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In many articles i have found directly the calculation of prime elliptic curve. How can i calculate this prime $p$ ? For example if I consider NIST P-256, $ p = 2^{256}-2^{224}+2^{192}+2^{96}-1$. Why ? Is there a formula ? Thanks for your support.

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This prime $p$ corresponds to the size on the base field $\mathbb F_p$ on which is defined the elliptic curve. It has not been computed, it has been chosen. It is chosen to satisfy a few properties, like, of course, being prime, but also being large enough (here, 256 bits), and allowing fast computations modulo $p$. Maybe when you say "prime elliptic curve", you mean elliptic curves with a prime number of points? The number of points is not the prime $p$, and is computed using the Schoof-Elkies-Atkin algorithm.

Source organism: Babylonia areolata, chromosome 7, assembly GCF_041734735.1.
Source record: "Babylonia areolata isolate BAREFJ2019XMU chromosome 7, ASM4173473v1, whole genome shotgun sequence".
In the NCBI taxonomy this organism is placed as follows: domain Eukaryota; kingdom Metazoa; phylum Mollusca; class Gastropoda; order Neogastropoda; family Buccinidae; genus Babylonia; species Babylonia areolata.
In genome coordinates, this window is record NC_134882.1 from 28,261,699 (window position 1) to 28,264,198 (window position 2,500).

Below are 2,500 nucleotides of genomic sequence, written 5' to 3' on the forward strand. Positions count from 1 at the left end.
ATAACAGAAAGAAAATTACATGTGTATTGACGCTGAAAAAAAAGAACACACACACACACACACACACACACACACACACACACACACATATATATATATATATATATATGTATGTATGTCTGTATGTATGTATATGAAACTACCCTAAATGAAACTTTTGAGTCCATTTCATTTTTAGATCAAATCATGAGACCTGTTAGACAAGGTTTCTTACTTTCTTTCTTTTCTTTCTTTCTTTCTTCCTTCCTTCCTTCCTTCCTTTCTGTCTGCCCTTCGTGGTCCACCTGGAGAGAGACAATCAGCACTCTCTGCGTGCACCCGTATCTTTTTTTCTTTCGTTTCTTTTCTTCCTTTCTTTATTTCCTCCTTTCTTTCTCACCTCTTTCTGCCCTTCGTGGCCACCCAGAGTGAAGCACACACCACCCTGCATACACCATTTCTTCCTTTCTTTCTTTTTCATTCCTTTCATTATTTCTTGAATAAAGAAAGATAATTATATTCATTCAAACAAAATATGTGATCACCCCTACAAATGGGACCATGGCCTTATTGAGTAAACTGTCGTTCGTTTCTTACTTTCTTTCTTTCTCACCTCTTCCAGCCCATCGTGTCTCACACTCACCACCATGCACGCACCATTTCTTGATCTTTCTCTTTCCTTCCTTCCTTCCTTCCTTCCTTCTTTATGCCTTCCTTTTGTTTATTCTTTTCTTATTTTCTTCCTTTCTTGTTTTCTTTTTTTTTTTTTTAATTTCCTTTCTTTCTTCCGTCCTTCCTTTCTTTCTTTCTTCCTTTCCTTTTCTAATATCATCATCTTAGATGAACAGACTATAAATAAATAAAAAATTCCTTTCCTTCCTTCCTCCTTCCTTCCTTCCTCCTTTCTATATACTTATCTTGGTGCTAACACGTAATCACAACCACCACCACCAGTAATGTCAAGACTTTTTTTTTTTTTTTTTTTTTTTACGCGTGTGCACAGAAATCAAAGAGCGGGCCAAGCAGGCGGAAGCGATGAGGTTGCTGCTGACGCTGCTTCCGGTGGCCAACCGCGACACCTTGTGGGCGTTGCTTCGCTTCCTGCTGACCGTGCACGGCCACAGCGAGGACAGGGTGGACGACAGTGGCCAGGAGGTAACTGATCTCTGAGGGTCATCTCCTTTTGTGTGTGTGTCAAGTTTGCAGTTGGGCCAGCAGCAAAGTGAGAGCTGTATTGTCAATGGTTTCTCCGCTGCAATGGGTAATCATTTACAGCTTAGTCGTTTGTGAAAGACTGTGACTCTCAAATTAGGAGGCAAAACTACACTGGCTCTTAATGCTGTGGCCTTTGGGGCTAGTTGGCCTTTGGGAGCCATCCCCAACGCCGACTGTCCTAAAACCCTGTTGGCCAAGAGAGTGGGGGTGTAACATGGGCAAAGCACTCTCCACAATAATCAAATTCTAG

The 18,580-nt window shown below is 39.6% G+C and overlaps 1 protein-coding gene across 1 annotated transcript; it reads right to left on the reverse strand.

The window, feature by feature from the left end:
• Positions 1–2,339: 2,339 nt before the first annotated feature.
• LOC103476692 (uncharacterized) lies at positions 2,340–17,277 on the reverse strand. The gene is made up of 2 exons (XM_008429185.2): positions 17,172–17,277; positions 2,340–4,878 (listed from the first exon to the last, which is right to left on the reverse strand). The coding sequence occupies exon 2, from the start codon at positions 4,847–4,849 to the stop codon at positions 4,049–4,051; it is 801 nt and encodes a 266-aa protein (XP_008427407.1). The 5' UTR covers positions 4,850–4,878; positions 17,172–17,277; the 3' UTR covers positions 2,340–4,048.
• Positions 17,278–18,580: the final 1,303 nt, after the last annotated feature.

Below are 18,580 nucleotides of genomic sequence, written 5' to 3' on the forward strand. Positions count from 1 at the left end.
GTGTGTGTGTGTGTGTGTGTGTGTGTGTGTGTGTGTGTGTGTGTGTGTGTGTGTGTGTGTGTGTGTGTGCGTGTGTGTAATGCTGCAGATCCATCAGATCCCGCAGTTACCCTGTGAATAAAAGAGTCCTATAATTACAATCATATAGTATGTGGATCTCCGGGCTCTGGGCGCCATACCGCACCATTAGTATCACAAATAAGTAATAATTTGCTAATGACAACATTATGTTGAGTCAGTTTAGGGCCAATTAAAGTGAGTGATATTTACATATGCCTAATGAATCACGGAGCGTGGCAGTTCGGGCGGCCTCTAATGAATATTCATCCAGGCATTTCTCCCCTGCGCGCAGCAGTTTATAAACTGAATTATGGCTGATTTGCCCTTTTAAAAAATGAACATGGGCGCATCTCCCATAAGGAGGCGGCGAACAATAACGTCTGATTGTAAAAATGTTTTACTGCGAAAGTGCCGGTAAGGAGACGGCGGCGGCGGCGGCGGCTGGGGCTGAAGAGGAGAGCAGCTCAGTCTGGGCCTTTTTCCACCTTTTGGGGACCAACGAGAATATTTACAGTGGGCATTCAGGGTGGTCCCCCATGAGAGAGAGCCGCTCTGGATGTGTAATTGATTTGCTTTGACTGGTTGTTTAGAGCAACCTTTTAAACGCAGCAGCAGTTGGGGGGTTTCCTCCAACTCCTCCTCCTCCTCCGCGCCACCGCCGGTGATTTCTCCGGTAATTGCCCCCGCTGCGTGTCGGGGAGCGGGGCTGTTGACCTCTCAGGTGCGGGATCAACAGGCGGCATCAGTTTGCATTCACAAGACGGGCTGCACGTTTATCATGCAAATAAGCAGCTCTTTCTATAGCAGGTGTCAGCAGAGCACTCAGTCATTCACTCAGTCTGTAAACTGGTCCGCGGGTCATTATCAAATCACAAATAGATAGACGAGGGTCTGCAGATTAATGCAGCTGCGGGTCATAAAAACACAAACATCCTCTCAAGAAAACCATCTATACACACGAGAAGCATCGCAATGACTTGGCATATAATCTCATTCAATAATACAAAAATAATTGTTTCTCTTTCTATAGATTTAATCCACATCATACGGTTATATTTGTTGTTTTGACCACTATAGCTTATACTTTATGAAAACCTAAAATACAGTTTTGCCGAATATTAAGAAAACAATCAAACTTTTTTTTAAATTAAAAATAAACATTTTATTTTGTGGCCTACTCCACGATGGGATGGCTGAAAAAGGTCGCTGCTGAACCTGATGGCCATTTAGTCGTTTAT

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  • $\begingroup$ I understand that $p$ is the size of $\mathbb{F}_{p}$. Ok but why $ p = 2^{256}-2^{224}+2^{192}+2^{96}-1$ and not for example only $p=2^{256}$ ? Why are there $2^{224}+2^{192}+2^{96}$ ? (I don't understand the last calculation. Why $-1$ and not $+1$ ? $\endgroup$ – Ellipticat Sep 20 '14 at 9:43
  • $\begingroup$ Because $p$ has to be a prime number. $2^{256}$ is definitely not a prime number (even though there is a field of order $2^{256}$, we don't want to use it). Same answer for +1, if you replace -1 with +1, the result is not a prime number. $\endgroup$ – Calodeon Sep 20 '14 at 10:33
  • $\begingroup$ As they said $p$ is chosen to fill some conditions: to be prime and to allow fast computation modulo $p$. A good explaination could be found in this post: imperialviolet.org/2010/12/04/ecc.html $\endgroup$ – ddddavidee Sep 20 '14 at 14:37

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